Calherbe Muhammad was sent to the United States some 17 years ago by his family to attain an education to help him return one day to be a help to his people.

He joined the Nation of Islam in New York City and after moving to Virginia Beach, Va. several years ago and completing his formal education, founded the organization Christians United for Haiti. “Haitians need so many resources today, because of years of neglect particularly by the U.S.,” he told The Final Call.

This energetic young man returns often to his beloved Haiti to help pastors in their work of assisting people in these troubled times.


“We are paying for 50 pastors to go to school, and our objective is to teach leaders on the ground strategic thinking and analysis,” Mr. Muhammad said. “It is very important that we empower Haitian communities to use what they already have. Everyone sits around waiting for the IMF, World Bank and the United Nations for help, which never comes,” he added.

When you ask the pastors what is the most pressing need of parishioners, they say “drinking water and schools,” he continued.

“Then they say to me, who is going to help us. We know we need to pray, and we are waiting for God to send us a sign. We need help.”

Mr. Muhammad returned from Haiti a few days ahead of the recent turmoil. “Everybody is begging on the streets. The people say they have a burning in their stomachs from the hunger, in Creole it is ‘grangou klorox,’ or I have a bleaching hunger,” he explained. And, the worst part is that the elite go shopping in the Dominican Republic, while the poor cannot afford to buy toothpaste or soap, Mr. Muhammad said.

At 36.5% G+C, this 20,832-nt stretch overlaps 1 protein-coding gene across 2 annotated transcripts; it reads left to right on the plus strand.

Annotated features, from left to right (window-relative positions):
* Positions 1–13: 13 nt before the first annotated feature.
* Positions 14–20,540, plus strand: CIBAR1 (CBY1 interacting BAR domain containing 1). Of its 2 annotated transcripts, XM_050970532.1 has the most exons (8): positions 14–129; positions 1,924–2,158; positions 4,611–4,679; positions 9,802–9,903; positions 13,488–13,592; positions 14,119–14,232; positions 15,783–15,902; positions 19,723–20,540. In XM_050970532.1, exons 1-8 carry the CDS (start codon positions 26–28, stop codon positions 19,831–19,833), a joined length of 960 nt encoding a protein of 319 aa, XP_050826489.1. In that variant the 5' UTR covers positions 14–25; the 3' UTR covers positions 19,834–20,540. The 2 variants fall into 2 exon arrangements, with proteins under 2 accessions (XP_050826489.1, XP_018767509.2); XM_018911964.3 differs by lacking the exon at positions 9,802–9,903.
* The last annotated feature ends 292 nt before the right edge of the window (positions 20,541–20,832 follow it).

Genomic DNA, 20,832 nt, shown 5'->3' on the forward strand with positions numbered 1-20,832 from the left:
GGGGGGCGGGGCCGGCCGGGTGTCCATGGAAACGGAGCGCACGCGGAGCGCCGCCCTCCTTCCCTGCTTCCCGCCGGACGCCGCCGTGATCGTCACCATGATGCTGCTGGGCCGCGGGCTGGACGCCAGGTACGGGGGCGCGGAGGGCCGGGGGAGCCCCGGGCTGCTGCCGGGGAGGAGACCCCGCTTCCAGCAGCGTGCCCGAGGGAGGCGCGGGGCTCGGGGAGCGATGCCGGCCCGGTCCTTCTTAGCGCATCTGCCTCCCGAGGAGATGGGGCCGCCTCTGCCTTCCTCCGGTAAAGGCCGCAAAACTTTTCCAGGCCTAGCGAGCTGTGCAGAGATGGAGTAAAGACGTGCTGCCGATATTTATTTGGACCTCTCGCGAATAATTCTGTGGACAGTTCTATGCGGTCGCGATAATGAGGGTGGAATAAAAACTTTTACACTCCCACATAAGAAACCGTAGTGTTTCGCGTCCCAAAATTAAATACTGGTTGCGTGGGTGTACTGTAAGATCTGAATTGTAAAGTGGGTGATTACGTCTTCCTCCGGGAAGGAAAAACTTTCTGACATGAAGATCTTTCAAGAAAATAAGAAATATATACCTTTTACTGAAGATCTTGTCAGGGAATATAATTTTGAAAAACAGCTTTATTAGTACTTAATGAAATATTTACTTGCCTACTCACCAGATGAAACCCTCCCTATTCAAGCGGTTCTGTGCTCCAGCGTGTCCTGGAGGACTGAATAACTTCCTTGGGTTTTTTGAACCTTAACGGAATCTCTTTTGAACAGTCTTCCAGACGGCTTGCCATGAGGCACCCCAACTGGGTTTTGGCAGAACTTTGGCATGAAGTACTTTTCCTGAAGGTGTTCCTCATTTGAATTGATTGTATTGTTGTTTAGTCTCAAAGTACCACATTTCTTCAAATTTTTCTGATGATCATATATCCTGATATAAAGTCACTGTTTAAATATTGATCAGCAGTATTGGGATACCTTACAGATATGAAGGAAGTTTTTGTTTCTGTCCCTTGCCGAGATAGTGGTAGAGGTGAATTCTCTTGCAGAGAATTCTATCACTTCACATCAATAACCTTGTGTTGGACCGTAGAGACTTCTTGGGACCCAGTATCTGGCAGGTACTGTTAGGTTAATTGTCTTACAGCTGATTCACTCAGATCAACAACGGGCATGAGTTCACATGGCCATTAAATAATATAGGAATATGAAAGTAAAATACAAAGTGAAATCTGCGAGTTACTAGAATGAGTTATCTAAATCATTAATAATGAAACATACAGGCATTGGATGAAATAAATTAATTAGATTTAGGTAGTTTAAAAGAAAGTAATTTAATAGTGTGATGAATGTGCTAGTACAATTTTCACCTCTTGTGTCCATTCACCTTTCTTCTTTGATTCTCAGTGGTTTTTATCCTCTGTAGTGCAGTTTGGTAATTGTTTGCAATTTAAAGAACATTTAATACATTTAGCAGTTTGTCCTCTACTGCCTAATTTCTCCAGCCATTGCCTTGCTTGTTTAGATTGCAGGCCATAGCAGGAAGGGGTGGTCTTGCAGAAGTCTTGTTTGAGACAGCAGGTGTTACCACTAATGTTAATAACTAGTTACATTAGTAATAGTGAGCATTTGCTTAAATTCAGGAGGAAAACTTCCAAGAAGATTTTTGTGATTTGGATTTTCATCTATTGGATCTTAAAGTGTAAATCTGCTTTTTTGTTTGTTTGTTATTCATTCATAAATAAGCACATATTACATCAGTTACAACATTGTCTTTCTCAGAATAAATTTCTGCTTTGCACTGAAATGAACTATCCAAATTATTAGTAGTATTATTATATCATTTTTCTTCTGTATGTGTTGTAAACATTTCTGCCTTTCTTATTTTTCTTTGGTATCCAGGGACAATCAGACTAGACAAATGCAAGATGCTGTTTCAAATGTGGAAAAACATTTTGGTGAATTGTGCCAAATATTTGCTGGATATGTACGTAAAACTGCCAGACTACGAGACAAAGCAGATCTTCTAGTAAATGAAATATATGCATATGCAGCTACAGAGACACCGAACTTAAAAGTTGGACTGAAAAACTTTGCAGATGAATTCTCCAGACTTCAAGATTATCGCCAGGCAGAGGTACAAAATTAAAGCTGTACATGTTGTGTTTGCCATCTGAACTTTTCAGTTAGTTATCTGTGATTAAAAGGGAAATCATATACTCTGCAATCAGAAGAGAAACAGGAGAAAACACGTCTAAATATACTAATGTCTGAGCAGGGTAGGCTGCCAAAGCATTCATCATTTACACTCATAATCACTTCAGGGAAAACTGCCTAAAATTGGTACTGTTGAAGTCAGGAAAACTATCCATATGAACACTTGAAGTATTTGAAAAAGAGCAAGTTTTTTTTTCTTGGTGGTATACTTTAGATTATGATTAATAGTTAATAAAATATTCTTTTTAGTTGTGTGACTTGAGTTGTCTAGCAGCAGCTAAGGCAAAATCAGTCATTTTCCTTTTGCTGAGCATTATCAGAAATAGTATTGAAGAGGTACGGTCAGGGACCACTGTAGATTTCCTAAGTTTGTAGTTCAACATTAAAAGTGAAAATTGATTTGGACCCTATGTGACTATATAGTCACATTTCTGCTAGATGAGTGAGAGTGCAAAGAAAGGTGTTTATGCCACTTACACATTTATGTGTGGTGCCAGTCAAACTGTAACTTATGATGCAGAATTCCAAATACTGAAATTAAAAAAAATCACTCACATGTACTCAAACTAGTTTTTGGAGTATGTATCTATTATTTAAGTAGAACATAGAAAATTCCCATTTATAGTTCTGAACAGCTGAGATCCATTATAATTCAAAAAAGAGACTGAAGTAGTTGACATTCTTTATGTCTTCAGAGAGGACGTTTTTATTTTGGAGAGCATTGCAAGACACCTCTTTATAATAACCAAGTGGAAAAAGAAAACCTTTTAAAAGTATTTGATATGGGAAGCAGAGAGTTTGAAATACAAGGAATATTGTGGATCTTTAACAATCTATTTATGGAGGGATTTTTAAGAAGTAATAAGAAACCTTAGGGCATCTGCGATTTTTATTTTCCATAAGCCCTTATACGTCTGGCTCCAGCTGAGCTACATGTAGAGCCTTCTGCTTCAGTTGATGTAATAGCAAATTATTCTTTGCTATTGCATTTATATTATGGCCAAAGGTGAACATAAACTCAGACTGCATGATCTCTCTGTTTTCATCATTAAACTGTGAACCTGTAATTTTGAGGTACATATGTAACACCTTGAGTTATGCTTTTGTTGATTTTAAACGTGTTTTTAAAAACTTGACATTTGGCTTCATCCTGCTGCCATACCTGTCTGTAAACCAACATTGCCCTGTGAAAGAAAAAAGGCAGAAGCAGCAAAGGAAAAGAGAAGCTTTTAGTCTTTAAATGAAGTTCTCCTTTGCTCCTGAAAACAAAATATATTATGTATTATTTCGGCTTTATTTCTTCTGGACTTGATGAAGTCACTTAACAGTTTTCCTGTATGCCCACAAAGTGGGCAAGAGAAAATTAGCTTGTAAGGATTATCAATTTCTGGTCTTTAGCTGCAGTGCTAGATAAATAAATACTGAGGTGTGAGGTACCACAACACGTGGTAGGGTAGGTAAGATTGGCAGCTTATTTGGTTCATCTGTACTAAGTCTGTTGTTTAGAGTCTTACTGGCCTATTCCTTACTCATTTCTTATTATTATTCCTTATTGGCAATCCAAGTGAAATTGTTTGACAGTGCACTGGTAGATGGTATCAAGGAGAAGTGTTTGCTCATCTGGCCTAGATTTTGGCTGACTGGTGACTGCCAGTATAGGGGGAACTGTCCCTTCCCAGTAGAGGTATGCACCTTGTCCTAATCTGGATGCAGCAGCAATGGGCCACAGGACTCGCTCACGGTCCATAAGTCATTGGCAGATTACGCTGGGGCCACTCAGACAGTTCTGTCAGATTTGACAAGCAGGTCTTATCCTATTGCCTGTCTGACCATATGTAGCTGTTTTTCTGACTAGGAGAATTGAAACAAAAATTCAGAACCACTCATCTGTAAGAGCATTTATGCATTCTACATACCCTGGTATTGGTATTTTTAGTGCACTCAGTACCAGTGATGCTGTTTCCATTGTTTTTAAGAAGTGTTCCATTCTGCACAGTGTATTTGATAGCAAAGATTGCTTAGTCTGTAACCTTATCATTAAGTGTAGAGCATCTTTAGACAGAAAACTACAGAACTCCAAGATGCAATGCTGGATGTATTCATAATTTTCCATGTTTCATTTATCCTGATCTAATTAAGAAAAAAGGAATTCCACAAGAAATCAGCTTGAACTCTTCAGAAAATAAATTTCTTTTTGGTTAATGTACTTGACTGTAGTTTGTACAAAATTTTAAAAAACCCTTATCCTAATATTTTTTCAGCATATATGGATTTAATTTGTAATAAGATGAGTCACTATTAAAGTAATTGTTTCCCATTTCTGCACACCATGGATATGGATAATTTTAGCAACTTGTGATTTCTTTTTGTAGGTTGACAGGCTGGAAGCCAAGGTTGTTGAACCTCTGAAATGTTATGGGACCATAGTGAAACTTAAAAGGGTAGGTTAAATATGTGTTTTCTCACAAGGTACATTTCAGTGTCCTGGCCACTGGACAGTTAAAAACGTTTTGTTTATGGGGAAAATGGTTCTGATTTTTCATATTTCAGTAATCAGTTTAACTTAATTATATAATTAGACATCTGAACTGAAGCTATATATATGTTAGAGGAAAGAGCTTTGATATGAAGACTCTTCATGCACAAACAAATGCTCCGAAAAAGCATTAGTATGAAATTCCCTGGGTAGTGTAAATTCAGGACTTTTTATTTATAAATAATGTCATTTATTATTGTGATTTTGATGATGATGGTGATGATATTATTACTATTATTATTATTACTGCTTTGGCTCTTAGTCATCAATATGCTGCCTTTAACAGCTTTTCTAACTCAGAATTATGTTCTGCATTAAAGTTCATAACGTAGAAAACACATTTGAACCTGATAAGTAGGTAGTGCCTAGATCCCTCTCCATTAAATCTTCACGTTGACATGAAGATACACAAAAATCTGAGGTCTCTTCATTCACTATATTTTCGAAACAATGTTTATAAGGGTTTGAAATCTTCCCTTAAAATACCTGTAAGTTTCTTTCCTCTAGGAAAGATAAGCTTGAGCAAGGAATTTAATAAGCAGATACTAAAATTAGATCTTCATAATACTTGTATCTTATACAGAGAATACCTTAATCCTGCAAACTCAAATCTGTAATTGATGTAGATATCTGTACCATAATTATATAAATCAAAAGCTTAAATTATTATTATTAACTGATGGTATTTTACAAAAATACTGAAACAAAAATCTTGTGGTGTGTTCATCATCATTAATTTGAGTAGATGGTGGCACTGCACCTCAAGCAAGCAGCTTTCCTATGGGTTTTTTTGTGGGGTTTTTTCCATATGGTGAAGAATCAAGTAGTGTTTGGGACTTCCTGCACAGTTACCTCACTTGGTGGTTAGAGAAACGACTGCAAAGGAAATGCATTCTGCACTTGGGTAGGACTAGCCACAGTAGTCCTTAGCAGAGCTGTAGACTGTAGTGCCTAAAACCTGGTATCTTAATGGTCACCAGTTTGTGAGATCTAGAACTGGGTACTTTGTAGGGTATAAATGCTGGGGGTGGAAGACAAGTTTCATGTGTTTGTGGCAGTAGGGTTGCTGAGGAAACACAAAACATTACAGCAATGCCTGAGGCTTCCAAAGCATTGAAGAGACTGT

In January, reported, “The few families of Haiti’s traditional elite continue to exact exorbitant profits, while residents of Cite Soleil are forced to eat mud pies and bathe in ditches.” Cite Soleil is a sprawling shanty town that is home to more than 300,000 people who continue to live in abject poverty, according to

“I wouldn’t say they are forced to eat the mud cakes, but it has been a way for them to stem the hunger,” Mr. Muhammad said. The Associated Press in a January story, said, “The mud has long been prized by pregnant women and children here as an added source of calcium. But in places like Cite Soleil, cookies made of dirt, salt and vegetable shortening have become a regular meal.”

The UN World Food Program reports that the price of rice, a Haitian staple, has doubled from $35 to $70 for a 120 pound sack. “When the bird flu hit the Dominican Republic last year, the price of eggs and chickens went sky high, which devastated Haiti, because Haitians no longer have the ability to raise their own chickens,” Mr. Muhammad said. “They have just stopped producing anything.”

Mr. Muhammad said he talked to his father on April 8. “He told me that things were really bad in the streets, and that he couldn’t leave his house, because people were burning cars and tires,” Mr. Muhammad said.

“The problem is that Haitians need to learn to solve problems through dialogue. We cannot continue to use violence to bring about political change.”